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Tuesday, April 23, 2013

The 365 day calandar

The Ancient Egyptians were the first to create a 365 day calendar.  They did it because they needed to come up with a method of knowing when the Nile would flood every year, as it seemed to flood regularly.

Likewise, agriculture was regulated by the rise and fall of the Nile, and for a long time the lunar months were used to measure shorter periods of time.  The Nile, however, was erratic and the intervals between floods showed considerable variation.  Also, a year of lunar months didn't always coincide with the Nile year.  A better method had to be devised.

The state also needed more precise records.  This was done first by the invention of writing and by having scribes record events as they occurred.  This also allowed for one generation to communicate with the next so information obtained would not be lost.  It also allowed for better methods of recording time so that events could be predicted.

Over time, as such scribes recorded and took notes, records, of the number of days between Nile flooding, it must have been noted that the average was close to 365 days.  A year of 365 days was established.

Ultimately it must have been observed this was not accurate over time.  The scribes would predict the flood and it would be off by a day or two.  They realized the year was actually 365 1/4 days long.  The Roman calendar is based on the Egyptian 365 day calender.  But at the time of the Ancient Romans, when Julius Caesar was king, the calendar was changed in 45 B.C. to account for the extra 1/4 days.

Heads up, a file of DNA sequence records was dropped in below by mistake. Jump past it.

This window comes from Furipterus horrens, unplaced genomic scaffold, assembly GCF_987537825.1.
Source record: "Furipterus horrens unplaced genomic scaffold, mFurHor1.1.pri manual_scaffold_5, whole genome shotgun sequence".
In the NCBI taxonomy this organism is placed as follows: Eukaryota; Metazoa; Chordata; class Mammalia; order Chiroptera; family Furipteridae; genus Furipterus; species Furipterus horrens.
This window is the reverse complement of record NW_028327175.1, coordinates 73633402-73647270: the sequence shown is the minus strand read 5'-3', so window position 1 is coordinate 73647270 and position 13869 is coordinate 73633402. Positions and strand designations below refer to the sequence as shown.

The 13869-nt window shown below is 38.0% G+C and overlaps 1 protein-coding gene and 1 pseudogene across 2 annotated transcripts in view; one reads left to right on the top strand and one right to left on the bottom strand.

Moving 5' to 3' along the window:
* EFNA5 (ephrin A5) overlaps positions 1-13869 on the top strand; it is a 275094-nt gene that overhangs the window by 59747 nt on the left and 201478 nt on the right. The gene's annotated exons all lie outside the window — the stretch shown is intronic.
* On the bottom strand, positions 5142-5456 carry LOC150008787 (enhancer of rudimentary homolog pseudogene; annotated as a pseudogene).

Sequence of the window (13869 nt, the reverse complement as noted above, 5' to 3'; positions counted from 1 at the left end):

The Egyptian year consisted of 12 months of 30 days each and 5 additional days at the end of the year.  The Babylonians also had a calendar based on lunar activity.  The Greeks also had a lunar calendar, but they added days based on events.  So these older calendars weren't always so accurate.  It became a very complicated task to calculate the number of days between two given Babylonian or Greek new year's days, say, 50 years apart.

In Egypt the number is simply 50 times 365.  For this reason the Egyptian calendar continued to be used used through the Middle ages and was still used by Copernicus in his lunar and planetary tables.

The division of the day into 24 hours, the day into ten, with one hour at each end for twilight; this gave a total of 24 hours of unequal length.  Later (by 1300 B.C.), the concept of 24 hour equal hours developed and later adopted by the Greek astronomers.  In Greco-Roman world, however, the civil hours continued to be of unequal length because they were reckoned as being on-twelfth of the day and night respectively.  Therefore, our present division of the day into 24 hours of 60 minutes each is the result of a Hellenistic modification of an Egyptian practice.

The Ancient Sumerians and Babylonians had a numerical system based on the number six, and this is where we get 60 minutes in an hour, and 60 seconds in a minute.  It's also where we get 180 degrees and the 360 degree circle.

So it is easily apparent that an accurate measurement of time was needed in order to keep accurate records and to predict when the rivers would flood.  It was important to know the time of year to plant crops and harvest them.  Thus developed the need for creating a length of day and year.  Although complicated, the system developed to what we currently use over a period of thousands of years.

Of course we owe it all to the creation of a method of writing and record keeping.


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